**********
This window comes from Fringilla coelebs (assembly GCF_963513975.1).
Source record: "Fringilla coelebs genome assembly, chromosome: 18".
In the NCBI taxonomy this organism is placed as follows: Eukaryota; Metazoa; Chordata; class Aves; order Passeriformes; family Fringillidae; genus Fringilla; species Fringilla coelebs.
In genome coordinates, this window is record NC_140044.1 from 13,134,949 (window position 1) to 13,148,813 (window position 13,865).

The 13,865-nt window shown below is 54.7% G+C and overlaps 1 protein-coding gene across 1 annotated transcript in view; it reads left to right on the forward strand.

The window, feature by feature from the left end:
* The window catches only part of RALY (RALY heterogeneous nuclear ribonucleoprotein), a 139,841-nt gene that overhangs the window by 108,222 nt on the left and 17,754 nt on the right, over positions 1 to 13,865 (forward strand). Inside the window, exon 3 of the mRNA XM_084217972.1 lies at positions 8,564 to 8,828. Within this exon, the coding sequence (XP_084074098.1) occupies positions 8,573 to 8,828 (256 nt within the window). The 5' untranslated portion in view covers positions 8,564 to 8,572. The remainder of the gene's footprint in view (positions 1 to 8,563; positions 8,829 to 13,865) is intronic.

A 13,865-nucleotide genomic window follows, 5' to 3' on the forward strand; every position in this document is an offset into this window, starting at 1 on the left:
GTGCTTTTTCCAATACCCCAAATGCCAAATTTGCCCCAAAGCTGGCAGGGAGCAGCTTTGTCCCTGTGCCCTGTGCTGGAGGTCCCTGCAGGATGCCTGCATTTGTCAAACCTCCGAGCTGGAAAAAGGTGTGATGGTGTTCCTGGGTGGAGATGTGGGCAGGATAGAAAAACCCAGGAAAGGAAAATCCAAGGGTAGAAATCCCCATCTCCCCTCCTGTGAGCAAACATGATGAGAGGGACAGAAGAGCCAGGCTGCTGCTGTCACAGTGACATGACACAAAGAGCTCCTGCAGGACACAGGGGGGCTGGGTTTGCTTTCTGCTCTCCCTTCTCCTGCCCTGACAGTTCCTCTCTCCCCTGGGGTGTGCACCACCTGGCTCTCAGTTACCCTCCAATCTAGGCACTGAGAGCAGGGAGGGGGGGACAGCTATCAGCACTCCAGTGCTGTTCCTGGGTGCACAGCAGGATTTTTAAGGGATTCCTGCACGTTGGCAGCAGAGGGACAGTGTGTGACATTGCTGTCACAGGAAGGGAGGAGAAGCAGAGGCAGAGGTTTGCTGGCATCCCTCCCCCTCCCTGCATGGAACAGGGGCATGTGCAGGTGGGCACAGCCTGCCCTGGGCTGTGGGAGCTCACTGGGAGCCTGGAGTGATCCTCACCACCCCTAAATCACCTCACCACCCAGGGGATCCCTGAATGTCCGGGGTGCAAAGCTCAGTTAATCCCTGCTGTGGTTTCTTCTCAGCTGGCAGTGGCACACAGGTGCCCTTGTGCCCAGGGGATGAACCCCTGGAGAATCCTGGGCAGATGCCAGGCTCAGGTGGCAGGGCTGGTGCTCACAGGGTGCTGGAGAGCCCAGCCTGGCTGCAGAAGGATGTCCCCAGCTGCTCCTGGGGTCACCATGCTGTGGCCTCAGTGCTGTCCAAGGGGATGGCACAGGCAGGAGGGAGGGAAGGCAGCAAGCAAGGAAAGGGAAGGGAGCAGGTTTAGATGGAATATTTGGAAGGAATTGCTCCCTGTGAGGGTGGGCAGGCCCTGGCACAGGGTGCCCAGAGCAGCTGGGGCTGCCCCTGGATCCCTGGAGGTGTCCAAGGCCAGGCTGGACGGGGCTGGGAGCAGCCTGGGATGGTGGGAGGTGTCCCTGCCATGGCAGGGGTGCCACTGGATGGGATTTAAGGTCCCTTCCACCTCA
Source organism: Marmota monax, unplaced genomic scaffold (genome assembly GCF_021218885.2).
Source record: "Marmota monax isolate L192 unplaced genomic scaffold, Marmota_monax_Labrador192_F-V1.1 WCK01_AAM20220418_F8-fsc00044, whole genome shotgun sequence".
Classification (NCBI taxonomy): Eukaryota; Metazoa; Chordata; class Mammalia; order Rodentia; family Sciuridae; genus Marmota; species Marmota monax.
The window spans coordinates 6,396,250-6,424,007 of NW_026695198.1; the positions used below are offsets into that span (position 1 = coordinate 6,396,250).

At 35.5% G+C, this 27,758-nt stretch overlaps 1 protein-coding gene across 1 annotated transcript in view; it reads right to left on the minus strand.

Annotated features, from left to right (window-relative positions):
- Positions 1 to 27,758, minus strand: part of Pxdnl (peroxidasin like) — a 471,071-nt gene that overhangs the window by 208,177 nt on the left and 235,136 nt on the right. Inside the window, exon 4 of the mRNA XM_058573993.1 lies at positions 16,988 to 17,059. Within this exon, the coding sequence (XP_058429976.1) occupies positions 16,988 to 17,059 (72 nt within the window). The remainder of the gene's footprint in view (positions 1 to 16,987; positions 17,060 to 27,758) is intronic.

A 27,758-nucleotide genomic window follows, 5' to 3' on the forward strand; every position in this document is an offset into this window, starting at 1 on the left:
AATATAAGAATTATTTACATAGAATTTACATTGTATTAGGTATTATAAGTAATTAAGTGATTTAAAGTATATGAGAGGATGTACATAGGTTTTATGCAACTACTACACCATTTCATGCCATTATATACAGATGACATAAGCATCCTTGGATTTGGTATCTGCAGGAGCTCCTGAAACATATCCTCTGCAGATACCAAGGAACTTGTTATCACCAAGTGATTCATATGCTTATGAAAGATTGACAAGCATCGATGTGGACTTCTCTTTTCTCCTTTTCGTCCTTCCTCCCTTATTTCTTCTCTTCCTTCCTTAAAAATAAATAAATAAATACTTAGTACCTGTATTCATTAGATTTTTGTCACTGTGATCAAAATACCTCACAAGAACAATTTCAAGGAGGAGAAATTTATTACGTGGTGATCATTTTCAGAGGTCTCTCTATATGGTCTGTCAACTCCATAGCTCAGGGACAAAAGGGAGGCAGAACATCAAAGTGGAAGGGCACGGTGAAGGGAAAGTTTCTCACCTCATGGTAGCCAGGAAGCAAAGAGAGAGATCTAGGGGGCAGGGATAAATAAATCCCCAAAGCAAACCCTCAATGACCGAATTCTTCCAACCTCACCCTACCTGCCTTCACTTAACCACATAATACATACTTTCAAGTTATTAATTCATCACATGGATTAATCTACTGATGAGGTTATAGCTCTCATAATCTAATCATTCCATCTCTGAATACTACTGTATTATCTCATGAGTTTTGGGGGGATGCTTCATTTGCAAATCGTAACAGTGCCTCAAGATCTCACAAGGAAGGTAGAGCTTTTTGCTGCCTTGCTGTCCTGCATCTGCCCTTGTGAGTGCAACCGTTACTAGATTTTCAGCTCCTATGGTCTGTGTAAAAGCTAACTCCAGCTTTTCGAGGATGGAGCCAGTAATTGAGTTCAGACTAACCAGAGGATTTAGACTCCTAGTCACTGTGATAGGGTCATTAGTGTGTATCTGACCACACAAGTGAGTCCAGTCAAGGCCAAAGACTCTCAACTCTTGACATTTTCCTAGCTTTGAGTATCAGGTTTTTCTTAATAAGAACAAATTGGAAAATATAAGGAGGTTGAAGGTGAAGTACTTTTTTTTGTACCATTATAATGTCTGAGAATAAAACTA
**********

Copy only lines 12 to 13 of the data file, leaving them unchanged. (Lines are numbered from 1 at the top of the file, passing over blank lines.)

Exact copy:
Classification (NCBI taxonomy): Eukaryota; Metazoa; Chordata; class Mammalia; order Rodentia; family Sciuridae; genus Marmota; species Marmota monax.
The window spans coordinates 6,396,250-6,424,007 of NW_026695198.1; the positions used below are offsets into that span (position 1 = coordinate 6,396,250).